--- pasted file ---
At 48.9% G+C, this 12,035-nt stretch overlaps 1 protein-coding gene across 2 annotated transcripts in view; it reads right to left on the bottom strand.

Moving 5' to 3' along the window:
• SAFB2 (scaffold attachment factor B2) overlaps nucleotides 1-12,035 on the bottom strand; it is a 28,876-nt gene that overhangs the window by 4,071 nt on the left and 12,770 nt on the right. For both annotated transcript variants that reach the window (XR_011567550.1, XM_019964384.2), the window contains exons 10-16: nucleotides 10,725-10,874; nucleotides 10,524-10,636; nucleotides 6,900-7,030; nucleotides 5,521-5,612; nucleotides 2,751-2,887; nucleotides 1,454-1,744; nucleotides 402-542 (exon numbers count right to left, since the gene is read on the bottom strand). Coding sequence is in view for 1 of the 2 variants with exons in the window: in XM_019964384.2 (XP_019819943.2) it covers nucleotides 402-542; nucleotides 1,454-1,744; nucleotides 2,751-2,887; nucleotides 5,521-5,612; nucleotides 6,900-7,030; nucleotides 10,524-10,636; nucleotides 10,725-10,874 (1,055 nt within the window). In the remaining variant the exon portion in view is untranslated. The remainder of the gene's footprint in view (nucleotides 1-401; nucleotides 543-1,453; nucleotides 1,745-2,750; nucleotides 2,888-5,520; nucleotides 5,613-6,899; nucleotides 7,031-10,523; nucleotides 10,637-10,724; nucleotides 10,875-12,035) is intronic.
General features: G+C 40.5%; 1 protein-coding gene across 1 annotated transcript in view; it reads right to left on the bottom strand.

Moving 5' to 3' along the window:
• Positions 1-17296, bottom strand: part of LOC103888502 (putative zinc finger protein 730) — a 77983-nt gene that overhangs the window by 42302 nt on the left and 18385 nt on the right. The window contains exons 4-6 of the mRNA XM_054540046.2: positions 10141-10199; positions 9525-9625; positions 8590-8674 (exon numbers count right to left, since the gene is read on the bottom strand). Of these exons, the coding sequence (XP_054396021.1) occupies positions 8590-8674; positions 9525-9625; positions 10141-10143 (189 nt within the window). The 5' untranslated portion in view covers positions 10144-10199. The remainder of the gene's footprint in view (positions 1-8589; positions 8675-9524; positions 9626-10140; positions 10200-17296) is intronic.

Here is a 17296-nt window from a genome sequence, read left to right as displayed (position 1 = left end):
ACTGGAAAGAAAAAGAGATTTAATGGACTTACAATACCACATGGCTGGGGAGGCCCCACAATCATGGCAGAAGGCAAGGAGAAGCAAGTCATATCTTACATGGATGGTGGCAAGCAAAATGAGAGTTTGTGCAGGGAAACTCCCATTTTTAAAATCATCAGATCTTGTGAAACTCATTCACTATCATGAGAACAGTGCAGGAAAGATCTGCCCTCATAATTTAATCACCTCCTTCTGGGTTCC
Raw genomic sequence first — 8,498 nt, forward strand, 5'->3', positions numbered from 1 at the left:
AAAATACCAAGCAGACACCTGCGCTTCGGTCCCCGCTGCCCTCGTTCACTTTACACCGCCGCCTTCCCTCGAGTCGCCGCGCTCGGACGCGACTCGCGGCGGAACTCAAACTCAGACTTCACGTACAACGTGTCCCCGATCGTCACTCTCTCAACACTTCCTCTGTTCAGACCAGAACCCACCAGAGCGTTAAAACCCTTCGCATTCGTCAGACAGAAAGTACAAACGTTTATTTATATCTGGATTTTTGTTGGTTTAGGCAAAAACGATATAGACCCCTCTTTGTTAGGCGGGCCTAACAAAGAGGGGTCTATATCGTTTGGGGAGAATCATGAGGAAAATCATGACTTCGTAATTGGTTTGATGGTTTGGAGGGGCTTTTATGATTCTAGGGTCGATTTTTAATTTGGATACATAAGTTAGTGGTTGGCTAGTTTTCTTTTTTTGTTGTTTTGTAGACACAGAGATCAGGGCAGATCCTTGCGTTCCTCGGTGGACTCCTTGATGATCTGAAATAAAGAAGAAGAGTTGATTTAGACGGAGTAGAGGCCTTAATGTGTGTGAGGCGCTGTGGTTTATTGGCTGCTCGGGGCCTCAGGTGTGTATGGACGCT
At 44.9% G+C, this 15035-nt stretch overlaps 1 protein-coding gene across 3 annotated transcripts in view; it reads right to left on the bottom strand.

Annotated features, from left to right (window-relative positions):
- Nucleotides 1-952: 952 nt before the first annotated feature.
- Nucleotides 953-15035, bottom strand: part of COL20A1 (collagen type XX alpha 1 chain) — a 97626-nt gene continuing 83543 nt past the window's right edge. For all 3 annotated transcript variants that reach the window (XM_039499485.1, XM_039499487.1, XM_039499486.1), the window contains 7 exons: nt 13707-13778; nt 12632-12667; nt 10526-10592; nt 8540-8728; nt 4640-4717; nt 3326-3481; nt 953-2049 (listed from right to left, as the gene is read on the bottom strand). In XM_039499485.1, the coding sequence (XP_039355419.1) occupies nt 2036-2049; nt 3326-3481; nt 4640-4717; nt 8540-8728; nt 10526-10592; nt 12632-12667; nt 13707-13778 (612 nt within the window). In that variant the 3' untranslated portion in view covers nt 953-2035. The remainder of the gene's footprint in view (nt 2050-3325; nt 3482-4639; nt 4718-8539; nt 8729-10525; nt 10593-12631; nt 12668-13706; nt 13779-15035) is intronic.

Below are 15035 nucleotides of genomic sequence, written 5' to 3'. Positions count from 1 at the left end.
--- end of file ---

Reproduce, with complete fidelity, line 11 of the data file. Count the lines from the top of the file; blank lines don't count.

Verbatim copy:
At 44.9% G+C, this 15035-nt stretch overlaps 1 protein-coding gene across 3 annotated transcripts in view; it reads right to left on the bottom strand.